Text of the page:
It’s 8 o’clock on Monday morning when I start putting this piece together. A little happier than I have been about Mondays in the recent past – happy because today there will be no street protests in my city, Kisumu.
Mondays have been marked with street protests called by Kenya’s opposition coalition CORD over electoral reforms ahead of the 2017 presidential elections. Though the protests were meant to be peaceful, they have resulted in the death of five people, several injuries caused by bullet wounds, loss of billions of shillings due to closed businesses during the protests and destruction of property.
It does not end there.
The street protests being championed by the opposition coalition have renewed the deep rooted ethnic animosity between some of Kenya’s largest tribes. In the run up to the stolen 2007 presidential election, political animosity pitted the Kikuyu (who mainly supported President Kibaki’s PNU at that time) against the Luo and Kalenjin (who supported ODM leader Raila Odinga). Today the Kikuyu and Kalenjin are together in the ruling Jubilee Coalition while the Luo and several other tribes make up the CORD coalition under the leadership of Mr. Odinga.
The rivalry between the Luo and Kikuyu is something that has been exploited by politicians for their own political gain and it dates back to the immediate post-election period when Kenya’s founding President Jommo Kenyatta (father to Kenya’s current President) allegedly betrayed a pre-independence MoU with Jaramogi Oginga Odinga (father to CORD’s Mr. Odinga). The rivalry would become amplified when Kenyatta fired Jaramogi as his Vice President in 1966.
This political rivalry was revived in 2005 after a short stint in which the two communities were in power together and successfully defeated former President Daniel arap Moi’s KANU candidate (Uhuru Kenyatta). The relationship between the Luo and Kikuyu would take a nose dive over another alleged betrayal of an pre-election MoU between former President Kibaki and Mr. Odinga.
The political campaigns in the run-up to the 2007 elections would ignite the ethnic mistrust between three communities; the Luo and Kalenjin on one side and the Kikuyu on the other side. The Luo and Kalenjin would accuse the Kikuyu of being responsible for all their economic problems.
When the election results were disputed, the ODM Party would immediately call for mass protests that quickly degenerated into full-blown ethnic conflicts that led to the death of more than 1,300 people and the displacement of about another half a million people.
Before it got that bad, there were the reckless political statements that incited communities against each other. There was the planning. The mass action called by the opposition (whose victory was stolen) provided a conducive environment to execute.
After a supposed resolution of the conflict following international interventions under the leadership of Koffi Anan, cases against those thought to be most culpable began at the ICC. One by one the cases were dismissed until no one is currently facing charges.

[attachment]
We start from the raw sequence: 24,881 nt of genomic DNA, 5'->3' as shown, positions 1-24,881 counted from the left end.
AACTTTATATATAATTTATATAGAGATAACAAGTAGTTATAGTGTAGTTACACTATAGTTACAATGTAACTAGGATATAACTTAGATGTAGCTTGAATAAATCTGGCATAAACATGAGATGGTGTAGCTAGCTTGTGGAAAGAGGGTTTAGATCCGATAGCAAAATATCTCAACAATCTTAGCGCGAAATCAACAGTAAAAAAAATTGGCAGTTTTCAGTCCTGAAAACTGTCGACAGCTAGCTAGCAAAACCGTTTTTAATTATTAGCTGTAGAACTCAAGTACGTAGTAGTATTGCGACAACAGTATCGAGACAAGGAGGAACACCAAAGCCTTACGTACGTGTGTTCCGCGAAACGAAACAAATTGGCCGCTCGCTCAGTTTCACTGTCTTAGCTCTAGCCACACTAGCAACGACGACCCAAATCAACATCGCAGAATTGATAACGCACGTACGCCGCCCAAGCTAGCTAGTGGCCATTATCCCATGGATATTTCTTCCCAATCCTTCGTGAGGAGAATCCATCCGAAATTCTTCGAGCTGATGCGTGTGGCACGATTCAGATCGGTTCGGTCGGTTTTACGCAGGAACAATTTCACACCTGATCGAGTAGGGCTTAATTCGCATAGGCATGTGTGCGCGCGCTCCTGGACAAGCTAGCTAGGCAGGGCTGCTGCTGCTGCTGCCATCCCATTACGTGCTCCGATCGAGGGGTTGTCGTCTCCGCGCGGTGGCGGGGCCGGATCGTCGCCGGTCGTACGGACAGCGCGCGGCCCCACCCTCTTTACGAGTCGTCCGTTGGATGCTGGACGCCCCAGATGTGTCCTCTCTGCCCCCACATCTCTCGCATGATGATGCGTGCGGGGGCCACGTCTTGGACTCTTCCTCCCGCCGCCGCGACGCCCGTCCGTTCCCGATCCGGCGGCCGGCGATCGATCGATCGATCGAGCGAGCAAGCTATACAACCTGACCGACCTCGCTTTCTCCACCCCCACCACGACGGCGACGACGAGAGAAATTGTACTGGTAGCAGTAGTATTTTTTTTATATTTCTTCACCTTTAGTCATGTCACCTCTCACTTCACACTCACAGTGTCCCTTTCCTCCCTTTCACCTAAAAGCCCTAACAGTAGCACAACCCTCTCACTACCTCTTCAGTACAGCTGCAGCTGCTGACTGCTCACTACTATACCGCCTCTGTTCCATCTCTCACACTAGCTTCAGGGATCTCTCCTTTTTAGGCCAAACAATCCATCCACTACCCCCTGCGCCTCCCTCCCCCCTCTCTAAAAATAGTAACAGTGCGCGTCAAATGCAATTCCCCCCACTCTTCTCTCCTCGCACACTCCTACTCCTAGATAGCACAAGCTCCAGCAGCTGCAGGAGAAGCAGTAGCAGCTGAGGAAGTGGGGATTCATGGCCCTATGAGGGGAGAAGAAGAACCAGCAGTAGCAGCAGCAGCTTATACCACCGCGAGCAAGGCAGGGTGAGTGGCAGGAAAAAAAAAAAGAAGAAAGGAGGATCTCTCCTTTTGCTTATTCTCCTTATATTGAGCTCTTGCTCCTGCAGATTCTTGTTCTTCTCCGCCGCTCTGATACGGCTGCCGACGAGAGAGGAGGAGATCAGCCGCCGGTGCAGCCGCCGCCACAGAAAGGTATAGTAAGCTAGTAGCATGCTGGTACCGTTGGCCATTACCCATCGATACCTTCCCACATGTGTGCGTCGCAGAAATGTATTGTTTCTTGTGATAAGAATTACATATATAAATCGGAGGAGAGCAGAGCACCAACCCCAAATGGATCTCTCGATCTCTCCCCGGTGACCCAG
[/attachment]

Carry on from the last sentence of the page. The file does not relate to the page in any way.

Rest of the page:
This has been interpreted back in Kenya as :”people can get away with these crimes.”
Fast forward to today, the war drums similar to those that were beating in 2007 have started beating again. Last night I watched two videos that were sent to me via social media. In one of the videos a Kikuyu politician is heard proposing the shooting dead of opposition leader Raila Odinga and adding that, “the Luo will throw stones for a week and then move on.”
That statement has sparked angry responses, most coming from the Luo community who are also demanding action against the said politician. One of the reactions I read goes:
“I put it to you MK and those who share your caustic tongue that if Raila is ASSASSINATED, Luos will not DEMONSTRATE. They will FIGHT! An all out war of HONOUR!”
Another politician at the same function called for the mass circumcision of Luos (Luos, unlike the Kikuyu, do not circumcise their men). What should worry anybody about that statement is the fact that forced circumcision was one of the ways in which Luos who were living in predominantly Kikuyu regions were tortured during the 2007/2008 post election violence.
My examples might have revolved around statements from Kikuyu politicians because that is what triggered this post but for the sake of being fair it is worth noting that even the tribes on the opposing camps have made extremely dangerous statements as well.
One comment on Twitter aptly describes my feeling about this whole conversation though:
What is sickening isn’t Moses Kuria saying “kill Raira “, but the number of seemingly educated Kikuyus cheering him on #StopUhurusWarDogs
— Yā Sīn (@CollinceBey) June 13, 2016
You see, politicians can only get away with this because their supporters allow them to. They cheer them on because deep down that is what our society is.
These statements are coming as the CORD coalition intensifies it’s push for electoral reforms through mass protests and just months before the 2017 general elections. Kenya is at cross-roads and even though the situation is calm today, the volatility can be felt in the air.
After 2007/8 we said “never again” but it looks like we forgot too fast. Maybe because we never really saw someone pay dearly for their actions – on that we blame the ICC.